le rire est plus fort que la haine


[trois chanteurs qui rient by Yanyun Chen, 2014]


To remain in authority requires respect for the person or the office. The greatest enemy of authority, therefore, is contempt, and the surest ways to undermine it is laughter.

— Hannah Arendt, On Violence, 45.


For when faced with such a situation, where one must do even when one cannot do (or at least cannot be sure of what one is doing), what else can one do but laugh. This is not a laughter of despair, but a laughter of pure irony, a laughter that recognises that we are always already in singularity, where each situation is a situation in exception to everything but itself; and in fact, since there is no referentiality to a situation, any situation, this is a situation that is in exception to everything, even itself.

 This is the laughter of Ubu Roi.

 A great belly laughter that accepts everything,
precisely because everything is completely non-sense,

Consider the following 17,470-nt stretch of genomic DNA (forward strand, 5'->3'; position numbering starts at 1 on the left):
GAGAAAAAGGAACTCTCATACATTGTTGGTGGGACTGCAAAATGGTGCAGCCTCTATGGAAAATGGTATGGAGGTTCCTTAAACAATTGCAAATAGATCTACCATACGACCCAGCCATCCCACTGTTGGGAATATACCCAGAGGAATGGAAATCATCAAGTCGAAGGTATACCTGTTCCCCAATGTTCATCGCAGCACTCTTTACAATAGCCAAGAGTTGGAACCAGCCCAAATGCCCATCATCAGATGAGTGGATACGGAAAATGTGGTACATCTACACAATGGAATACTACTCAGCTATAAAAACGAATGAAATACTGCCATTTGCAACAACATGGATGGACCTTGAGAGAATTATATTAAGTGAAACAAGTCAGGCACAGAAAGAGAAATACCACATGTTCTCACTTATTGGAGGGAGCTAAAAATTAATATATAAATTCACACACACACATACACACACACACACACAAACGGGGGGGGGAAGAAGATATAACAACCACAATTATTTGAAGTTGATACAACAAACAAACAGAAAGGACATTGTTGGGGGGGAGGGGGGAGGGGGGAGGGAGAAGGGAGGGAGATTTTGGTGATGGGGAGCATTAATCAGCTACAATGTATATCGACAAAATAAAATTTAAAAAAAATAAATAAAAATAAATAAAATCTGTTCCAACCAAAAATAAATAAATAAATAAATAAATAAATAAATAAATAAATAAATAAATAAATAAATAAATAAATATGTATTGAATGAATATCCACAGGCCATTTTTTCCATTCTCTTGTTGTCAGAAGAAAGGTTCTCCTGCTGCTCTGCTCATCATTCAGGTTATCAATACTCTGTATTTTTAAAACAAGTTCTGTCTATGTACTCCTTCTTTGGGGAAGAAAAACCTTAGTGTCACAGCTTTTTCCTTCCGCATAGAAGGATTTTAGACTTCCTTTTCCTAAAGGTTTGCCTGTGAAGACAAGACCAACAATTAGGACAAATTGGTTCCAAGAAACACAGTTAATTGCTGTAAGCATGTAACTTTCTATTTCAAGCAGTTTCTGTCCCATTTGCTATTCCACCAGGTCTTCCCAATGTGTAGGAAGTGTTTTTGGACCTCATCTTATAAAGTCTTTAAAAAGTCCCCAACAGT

a laughter that does not even pretend
to understand that non-sense.

 — Jeremy Fernando, The Suicide Bomber; and her gift of death, 264.


A feminine text cannot fail to be more than subversive. It is volcanic; as it is written it brings about an upheaveal of the old property crust, carrier of masculine investments; there’s no other way. There is no room for her if she is not a he. If she’s a her-she, it’s in order to smash everything, the framework of institutions, to blow up the law, to break up the “truth” with laughter.

— Hélène Cixous, ‘Laugh of the Medusa’, 888.

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